YouTube now displays facts below conspiracy theory videos
Global warming, the MMR vaccine, UFOs, and more are in the spotlight so far. But will it work?
Misinformation is pretty much a constant on the Internet—and, especially, YouTube. (Cough *Alex Jones* cough).
On July 9, the company added fact-confirming text below videos about climate change, andit cleared things up for those who watched it. The text itself? Directly from Wikipedia, stating clearly, “multiple lines of scientific evidence show that the climate system is warming.”
It's interesting to listen to the fake science guy narrate this clip while that is sitting, ever so clearly, at the bottom.
YouTube is also using Encyclopedia Britannica—of course, the online version, for those whose minds immediately went to the full 26-volume printed version—as a reference for the facts, or lack thereof, within the videos.
It’s a valiant effort to combat fake news and fake science at a time when we really need it. Conspiracy theorists are drawn to videos that feature science and scientific explanations for our world—think moon landing, the Oklahoma City bombing, the 9/11 World Trade Center airplane attacks, and the autism/vaccine “connection” that has been disproven over and over (and over) again.
YouTube is also investing $25 million in grants to news organizations that wish to expand video operations. This is part of a larger $300 million program funded by YouTube's parent company, Google.
The company will not disclose what topics it is using the Wikipedia/Encyclopedia Britannica sourcing for, but Wikipedia itself posted about that in July. They are, at least so far (Warning: It's about to get weird in here!):
- Global warming
- Dulce Base
- Lilla Saltsjöbadsavtalet (Little Saltlake Bath Agreement)
- The 1980 Camarate air crash
- The Federal Emergency Management Agency (FEMA)
- The Kecksburg UFO incident
- MMR (Measles, Mumps, Rubella) vaccine
It’s another plank in Google’s attempts to tamp down misinformation. Perhaps other major companies (cough *Facebook* cough) will follow suit? Here’s what another fact-checking reference looks like:
Will it help combat the rampant disinformation that's out there?
Time will tell.
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It's one of the most consistent patterns in the unviverse. What causes it?
- Spinning discs are everywhere – just look at our solar system, the rings of Saturn, and all the spiral galaxies in the universe.
- Spinning discs are the result of two things: The force of gravity and a phenomenon in physics called the conservation of angular momentum.
- Gravity brings matter together; the closer the matter gets, the more it accelerates – much like an ice skater who spins faster and faster the closer their arms get to their body. Then, this spinning cloud collapses due to up and down and diagonal collisions that cancel each other out until the only motion they have in common is the spin – and voila: A flat disc.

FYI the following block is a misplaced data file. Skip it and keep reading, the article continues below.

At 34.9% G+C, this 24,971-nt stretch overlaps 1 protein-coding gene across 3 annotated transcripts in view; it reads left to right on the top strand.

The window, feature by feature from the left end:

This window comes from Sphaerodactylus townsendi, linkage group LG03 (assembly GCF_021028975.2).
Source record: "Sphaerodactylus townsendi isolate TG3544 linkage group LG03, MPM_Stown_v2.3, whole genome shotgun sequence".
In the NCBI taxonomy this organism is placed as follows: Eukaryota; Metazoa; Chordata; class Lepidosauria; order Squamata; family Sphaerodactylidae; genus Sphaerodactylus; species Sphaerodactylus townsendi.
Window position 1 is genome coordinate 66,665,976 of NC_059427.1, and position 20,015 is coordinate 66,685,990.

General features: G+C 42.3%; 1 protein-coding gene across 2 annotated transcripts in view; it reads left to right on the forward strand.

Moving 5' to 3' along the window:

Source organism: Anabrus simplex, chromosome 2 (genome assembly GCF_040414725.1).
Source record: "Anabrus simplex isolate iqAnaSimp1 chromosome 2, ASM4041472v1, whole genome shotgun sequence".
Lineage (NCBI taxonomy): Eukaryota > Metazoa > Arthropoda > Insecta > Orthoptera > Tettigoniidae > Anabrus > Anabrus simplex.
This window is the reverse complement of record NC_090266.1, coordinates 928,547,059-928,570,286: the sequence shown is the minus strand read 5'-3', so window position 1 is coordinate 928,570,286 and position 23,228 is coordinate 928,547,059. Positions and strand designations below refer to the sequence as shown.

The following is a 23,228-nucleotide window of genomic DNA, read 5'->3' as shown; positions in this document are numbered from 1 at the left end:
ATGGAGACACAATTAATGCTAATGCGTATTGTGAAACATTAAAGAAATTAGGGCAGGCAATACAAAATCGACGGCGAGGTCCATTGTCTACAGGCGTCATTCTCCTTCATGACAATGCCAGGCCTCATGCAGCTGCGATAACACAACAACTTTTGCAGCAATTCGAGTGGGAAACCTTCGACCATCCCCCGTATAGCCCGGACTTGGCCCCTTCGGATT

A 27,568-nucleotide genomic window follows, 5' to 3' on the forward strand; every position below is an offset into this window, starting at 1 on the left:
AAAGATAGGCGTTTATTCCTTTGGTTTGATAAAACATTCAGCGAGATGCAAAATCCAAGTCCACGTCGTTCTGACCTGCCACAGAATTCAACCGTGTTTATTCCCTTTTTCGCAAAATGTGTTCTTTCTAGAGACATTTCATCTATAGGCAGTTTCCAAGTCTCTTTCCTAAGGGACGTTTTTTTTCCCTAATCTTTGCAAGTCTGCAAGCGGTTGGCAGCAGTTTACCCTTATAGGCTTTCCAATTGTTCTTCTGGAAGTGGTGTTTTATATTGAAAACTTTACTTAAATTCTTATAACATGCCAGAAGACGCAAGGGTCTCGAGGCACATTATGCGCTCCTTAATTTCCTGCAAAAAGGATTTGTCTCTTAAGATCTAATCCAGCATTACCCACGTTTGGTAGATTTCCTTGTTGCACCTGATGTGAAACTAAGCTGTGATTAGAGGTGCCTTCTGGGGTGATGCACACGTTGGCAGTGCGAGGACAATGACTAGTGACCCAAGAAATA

It turns out, that tattoo ink can travel throughout your body and settle in lymph nodes.
In the slightly macabre experiment to find out where tattoo ink travels to in the body, French and German researchers recently used synchrotron X-ray fluorescence in four "inked" human cadavers — as well as one without. The results of their 2017 study? Some of the tattoo ink apparently settled in lymph nodes.
Image from the study.
As the authors explain in the study — they hail from Ludwig Maximilian University of Munich, the European Synchrotron Radiation Facility, and the German Federal Institute for Risk Assessment — it would have been unethical to test this on live animals since those creatures would not be able to give permission to be tattooed.
Because of the prevalence of tattoos these days, the researchers wanted to find out if the ink could be harmful in some way.
"The increasing prevalence of tattoos provoked safety concerns with respect to particle distribution and effects inside the human body," they write.
It works like this: Since lymph nodes filter lymph, which is the fluid that carries white blood cells throughout the body in an effort to fight infections that are encountered, that is where some of the ink particles collect.
Image by authors of the study.
Titanium dioxide appears to be the thing that travels. It's a white tattoo ink pigment that's mixed with other colors all the time to control shades.
The study's authors will keep working on this in the meantime.
“In future experiments we will also look into the pigment and heavy metal burden of other, more distant internal organs and tissues in order to track any possible bio-distribution of tattoo ink ingredients throughout the body. The outcome of these investigations not only will be helpful in the assessment of the health risks associated with tattooing but also in the judgment of other exposures such as, e.g., the entrance of TiO2 nanoparticles present in cosmetics at the site of damaged skin."
Do you have a magnetic compass in your head?
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